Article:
Eligible transportation projects in need of funding now have the opportunity to access roughly $2 billion in previously unused earmarks, under recently released guidance from the U.S. Department of Transportation (DOT). Through this "repurposing," state and local governments can now access funding that has previously been earmarked for specific uses without having to go through a lengthy legislative process. This announcement comes pursuant to the 2016 Omnibus spending law that provided states authority to repurpose earmarked funds if the earmark is more than 10 years old with less than 10 percent of project funds obligated or if the project is closed.
Congressional "earmarks," no longer permissible under the rules of Congress, would direct money to specific projects, often regardless of feasibility or need. State DOTs that have obligated such a small percentage of the funding will now be able to use it for entirely new products. "Rather than have those funds sit on the shelf unused, what we have in the past several years been attempting to do is actually put that money to work in ways state DOTs need," said Doug Hecox, a spokesman for the Federal Highway Administration (FHWA.)
The DOT has provided guidance and a list of the unused earmarks that may be eligible for repurposing on its website. States have until the end of fiscal year 2016 to repurpose eligible funds for projects within 50 miles of the original earkmark purpose. However, states will be able to lump its money together for a new project, as DOT is likely to be lenient in determining the geographical boundary for the original earmark. Those states electing to repurpose funds will have until Sept. 30, 2019, to obligate the funds.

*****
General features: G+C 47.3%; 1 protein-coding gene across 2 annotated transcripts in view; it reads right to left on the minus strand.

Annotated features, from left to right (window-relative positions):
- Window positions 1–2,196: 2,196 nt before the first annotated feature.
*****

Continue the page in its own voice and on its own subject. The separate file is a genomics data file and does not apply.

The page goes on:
Other Funding Opportunities
In addition to repurposed funds, the DOT also recently announced the notice of funding availability for infrastructure projects through the Transportation Infrastructure Finance and Innovation Act (TIFIA) program.
The recent highway reauthorization bill (FAST Act) authorized $1.435 billion over five years for the TIFIA credit assistance program. The wide range of surface transportation projects eligible for TIFIA assistance include those in support of highways, passenger and freight rail, public transit, bridges and tunnels.
Secretary Foxx has encouraged interested states and cities to submit letters of interest for direct loans, loan guarantees, and lines of credit through the program and has promised applicants a streamlined review process. Additional information about the TIFIA Program is available at http://www.transportationgov/tifia.
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